The No. 2857 bus on which Parks was riding before her arrest (a GM "old-look" transit bus, serial number 1132), is now a museum exhibit at the Henry Ford Museum.

Blake noted that two or three white passengers were standing, as the front of the bus had filled to capacity. He moved the "colored" section sign behind Parks and demanded that four black people give up their seats in the middle section so that the white passengers could sit. Years later, in recalling the events of the day, Parks said, "When that white driver stepped back toward us, when he waved his hand and ordered us up and out of our seats, I felt a determination cover my body like a quilt on a winter night."[17]

By Parks' account, Blake said, "Y'all better make it light on yourselves and let me have those seats."[18] Three of them complied. Parks said, "The driver wanted us to stand up, the four of us. We didn't move at the beginning, but he says, 'Let me have these seats.' And the other three people moved, but I didn't."[19] The black man sitting next to her gave up his seat.[20]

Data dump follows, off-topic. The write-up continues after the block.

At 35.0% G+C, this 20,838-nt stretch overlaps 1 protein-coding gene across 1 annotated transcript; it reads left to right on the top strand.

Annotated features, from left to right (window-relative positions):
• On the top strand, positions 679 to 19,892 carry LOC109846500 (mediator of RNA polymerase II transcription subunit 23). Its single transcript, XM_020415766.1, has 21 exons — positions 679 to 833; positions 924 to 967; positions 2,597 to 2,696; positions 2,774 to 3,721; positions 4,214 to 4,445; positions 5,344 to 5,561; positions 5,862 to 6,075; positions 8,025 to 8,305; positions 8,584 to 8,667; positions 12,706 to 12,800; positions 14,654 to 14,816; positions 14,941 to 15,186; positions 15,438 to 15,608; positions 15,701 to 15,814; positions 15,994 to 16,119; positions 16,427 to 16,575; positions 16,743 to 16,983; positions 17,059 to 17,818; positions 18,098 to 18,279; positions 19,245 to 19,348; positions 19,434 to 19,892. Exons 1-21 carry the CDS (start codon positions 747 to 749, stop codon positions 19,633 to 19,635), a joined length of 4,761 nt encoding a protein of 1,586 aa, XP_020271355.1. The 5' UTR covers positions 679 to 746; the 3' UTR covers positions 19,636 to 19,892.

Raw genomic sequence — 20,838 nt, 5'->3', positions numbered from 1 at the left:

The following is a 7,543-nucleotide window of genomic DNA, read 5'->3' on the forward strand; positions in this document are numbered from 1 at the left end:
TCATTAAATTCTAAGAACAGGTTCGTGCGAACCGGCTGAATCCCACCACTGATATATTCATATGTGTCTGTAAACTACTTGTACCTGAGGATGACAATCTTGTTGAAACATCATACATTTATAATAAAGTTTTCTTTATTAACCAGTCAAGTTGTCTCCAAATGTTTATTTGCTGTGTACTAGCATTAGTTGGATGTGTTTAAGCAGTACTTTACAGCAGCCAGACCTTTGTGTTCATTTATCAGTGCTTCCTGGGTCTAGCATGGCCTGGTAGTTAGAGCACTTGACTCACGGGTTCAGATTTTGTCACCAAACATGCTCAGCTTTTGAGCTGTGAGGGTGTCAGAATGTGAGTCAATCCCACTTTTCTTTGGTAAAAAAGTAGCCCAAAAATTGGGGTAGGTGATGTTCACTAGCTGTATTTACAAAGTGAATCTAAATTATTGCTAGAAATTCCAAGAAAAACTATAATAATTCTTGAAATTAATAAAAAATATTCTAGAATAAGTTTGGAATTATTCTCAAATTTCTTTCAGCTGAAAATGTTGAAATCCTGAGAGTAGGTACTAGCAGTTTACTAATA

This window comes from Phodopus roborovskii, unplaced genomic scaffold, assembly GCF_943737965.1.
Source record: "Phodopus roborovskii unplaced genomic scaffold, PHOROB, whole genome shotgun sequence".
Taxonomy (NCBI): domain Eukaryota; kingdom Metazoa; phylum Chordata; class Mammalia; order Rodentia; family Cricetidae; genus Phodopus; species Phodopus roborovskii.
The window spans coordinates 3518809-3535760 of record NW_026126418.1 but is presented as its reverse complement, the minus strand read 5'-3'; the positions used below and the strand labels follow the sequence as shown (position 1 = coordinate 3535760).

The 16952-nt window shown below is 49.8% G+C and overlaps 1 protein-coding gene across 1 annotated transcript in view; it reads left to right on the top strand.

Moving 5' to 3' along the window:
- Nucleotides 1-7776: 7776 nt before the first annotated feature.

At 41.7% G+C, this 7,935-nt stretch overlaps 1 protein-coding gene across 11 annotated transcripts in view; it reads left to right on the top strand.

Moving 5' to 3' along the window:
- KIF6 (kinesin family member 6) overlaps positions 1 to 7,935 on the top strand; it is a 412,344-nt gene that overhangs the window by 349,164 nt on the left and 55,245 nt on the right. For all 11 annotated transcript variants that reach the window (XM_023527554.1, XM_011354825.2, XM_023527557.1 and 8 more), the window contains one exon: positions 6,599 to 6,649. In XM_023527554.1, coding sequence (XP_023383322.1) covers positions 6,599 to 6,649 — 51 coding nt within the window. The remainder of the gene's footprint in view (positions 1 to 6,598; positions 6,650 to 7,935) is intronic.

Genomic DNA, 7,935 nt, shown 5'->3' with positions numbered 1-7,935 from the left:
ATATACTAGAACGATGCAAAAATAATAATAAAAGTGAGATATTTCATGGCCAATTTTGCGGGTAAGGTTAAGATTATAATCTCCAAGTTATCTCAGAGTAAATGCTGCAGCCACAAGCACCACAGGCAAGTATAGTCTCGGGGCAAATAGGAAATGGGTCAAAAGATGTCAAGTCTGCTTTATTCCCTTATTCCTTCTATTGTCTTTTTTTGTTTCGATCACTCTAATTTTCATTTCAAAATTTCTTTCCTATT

Parks moved, but toward the window seat; she did not get up to move to the redesignated colored section.[20] Blake said, "Why don't you stand up?" Parks responded, "I don't think I should have to stand up." Blake called the police to arrest Parks. When recalling the incident for Eyes on the Prize, a 1987 public television series on the Civil Rights Movement, Parks said, "When he saw me still sitting, he asked if I was going to stand up, and I said, 'No, I'm not.' And he said, 'Well, if you don't stand up, I'm going to have to call the police and have you arrested.' I said, 'You may do that.'"[21]

Rosa Parks' arrest

Booking photo of Parks
Police report on Parks, December 1, 1955, page 1
Police report on Parks, December 1, 1955, page 2
Fingerprint card of Parks